Dadoing techniques

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Using a router to make dados. June 24, 2002

I always use dadoes in my case construction. What is the best way to make the dado? I am trying to set up for increased production and I want to get a piece of dedicated equipment for dadoes. I currently use the table saw, but this leaves room for error if the thickness of the plywood changes, since the piece is on top of the blade. I have never seen a router set up for this, but I have heard them talked about.

Forum Responses
If you rabbet the horizontal members, you can control the thickness of the tenon. If you install the horizontal members with the rabbet on the top, you can mask any discrepancies between tenon thickness and dado thickness. This will also allow you to do all of your indexing from the bottom of the cabinet.

We have a router installed on a linear guideway. This guideway is connected to an air piston and produces a hold down clamp. The clamping action flattens your plywood and the linear guideway makes the router groove go straight. This system is marketed under the name Super-dado.

I am now a firm believer in using routers for dadoing. I used to have a dedicated table saw setup, and adjusting the blades for certain thicknesses can take a lot of time. Now, you can buy any width bit to fit the different variations of plywood and get the cleanest dadoes, consistently. A couple of my routers are installed on plates to fit my panel saw and I've cut lots of production time and freed up a little space.

From contributor B:
A panel router is the way to go. It works from the face of the panel and cuts uniform depths every time, plus you can start and stop the dadoes easily.

We have a Safety Speed Cut panel router, but there is also a Her-Saf that works pretty much the same. Always perfectly square, always adjusted and ready to use with little or no setup time. Her-saf makes router bits that are easy to change and have all sorts of cutting widths for plywood (under 3/4"), melamine (15/1000 over 3/4"), etc.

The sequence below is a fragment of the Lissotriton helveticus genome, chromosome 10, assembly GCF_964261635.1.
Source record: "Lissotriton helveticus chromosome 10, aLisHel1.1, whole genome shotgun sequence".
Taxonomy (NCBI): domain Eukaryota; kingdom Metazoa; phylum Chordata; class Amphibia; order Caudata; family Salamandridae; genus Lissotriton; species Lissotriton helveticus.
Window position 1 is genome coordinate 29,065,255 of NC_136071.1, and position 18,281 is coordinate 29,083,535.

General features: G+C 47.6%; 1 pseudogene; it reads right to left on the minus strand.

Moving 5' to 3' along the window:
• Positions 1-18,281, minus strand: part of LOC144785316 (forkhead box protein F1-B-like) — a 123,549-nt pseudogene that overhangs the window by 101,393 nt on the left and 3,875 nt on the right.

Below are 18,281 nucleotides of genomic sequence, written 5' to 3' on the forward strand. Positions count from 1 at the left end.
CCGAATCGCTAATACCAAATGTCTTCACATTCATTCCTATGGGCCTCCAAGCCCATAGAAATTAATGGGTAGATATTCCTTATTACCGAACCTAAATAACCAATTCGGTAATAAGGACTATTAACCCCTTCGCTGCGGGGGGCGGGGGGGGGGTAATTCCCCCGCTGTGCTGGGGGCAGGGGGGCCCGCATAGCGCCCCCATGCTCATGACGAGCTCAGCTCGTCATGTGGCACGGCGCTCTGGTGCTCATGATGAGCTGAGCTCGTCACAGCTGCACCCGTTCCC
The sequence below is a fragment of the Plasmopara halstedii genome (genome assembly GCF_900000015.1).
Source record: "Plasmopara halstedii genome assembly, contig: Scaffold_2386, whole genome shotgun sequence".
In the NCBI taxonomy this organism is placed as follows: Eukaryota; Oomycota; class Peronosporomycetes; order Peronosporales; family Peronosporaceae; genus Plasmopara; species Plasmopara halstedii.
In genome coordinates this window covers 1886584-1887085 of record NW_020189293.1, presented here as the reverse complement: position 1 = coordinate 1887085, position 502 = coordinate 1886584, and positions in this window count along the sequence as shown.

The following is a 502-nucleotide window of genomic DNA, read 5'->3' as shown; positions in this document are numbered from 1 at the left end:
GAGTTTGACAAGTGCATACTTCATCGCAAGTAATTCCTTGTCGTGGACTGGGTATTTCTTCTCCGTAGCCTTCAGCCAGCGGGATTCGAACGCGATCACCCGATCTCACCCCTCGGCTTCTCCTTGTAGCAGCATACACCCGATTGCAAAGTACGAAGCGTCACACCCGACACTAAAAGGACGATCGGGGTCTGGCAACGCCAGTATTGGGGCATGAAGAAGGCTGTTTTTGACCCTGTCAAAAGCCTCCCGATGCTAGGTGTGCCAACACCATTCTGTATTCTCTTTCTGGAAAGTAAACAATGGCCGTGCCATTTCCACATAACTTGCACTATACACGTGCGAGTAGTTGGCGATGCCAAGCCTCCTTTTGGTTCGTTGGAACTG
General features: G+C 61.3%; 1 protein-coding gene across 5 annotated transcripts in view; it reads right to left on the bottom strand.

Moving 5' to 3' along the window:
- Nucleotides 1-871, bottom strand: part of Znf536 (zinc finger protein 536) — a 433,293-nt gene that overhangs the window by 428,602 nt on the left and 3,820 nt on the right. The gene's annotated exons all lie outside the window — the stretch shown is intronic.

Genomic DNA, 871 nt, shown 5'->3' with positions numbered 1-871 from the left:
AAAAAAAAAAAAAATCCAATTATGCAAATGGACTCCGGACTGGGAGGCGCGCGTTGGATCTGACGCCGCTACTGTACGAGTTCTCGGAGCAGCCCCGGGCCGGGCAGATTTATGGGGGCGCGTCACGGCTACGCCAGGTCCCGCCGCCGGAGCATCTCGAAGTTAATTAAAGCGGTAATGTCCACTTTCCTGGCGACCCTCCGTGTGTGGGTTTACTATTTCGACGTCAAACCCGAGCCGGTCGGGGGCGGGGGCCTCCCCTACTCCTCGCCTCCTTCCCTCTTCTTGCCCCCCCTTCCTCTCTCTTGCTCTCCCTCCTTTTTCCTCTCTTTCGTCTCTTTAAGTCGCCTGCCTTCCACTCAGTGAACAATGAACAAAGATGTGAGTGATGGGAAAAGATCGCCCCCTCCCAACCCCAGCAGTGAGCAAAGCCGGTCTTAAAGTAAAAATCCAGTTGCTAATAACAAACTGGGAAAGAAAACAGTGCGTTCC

We cut and band parts, then dado on the panel router, stopping the dado about 1/2" from the front edge. The pieces that go into the dadoes are notched the depth of the dado (3/16" in our case) back about 1" from the front edge on a router table we set up just for that. We flush up the front edges and nail the box together. Stretchers front and back give you a place to rest drawer slides when installing them with the slides being square with the front. You have wood to wood joints in the dadoes so that glue will add a lot of strength to the case.

The panel router we have sets against a wall, taking little room in front of it. You need room at each end for feeding panels into it. You can set the router at a fixed position in height and push panels through it as well as running the router up and down.

Contributor B, what stop system do you use with your SSC router to locate the dadoes? We have a SSC but we don't use it much because of the trouble locating the dadoes. Currently we use a table saw for ones close to the edge and a plywood T-square with toggle clamps for ones in the middle of a case. I do not like to see the SSC sitting there doing nothing.

From contributor B:
I added melamine to the frame as follows. 19 1/2" high x 1 1/4" thick at the bottom to get the working height more comfortable. I added 1/2" thick x 42" long pieces at each end, making the panel 1 3/4" thick at the ends to keep panels from falling off easily. This has plastic laminate on top so things will slide nicely and a removable piece in the center, recessed 1/8" from the face, which we change once in a while after using a bit that is wider than usual. Most of our dadoes are 3/4" wide; having the cut in the removable piece 3/4" wide makes it easier to line up pencil marks on the pieces we want to dado with the cut below.

Then I added 1/2" x 4" to each metal crossbar, screwed on with countersunk machine screws, to have a smooth, non-marking back. I didn't like sliding panels on the painted metal frame. We just clamp a piece of 5/8" thick wood to the 1/2 x 4 for stops; we make marks on the melamine for frequently used stop setups. I put a self-stick sanding disc on the bottom piece of 1/2 x 4 behind the clamp so things stay in place when routing. The melamine alone was just a little slippery and sometimes things would move around. Not real pretty, but it works fine.

A panel router is simple to operate/maintain/change tooling for different material thickness. Only way to fly. I strongly recommend air clamps to speed production.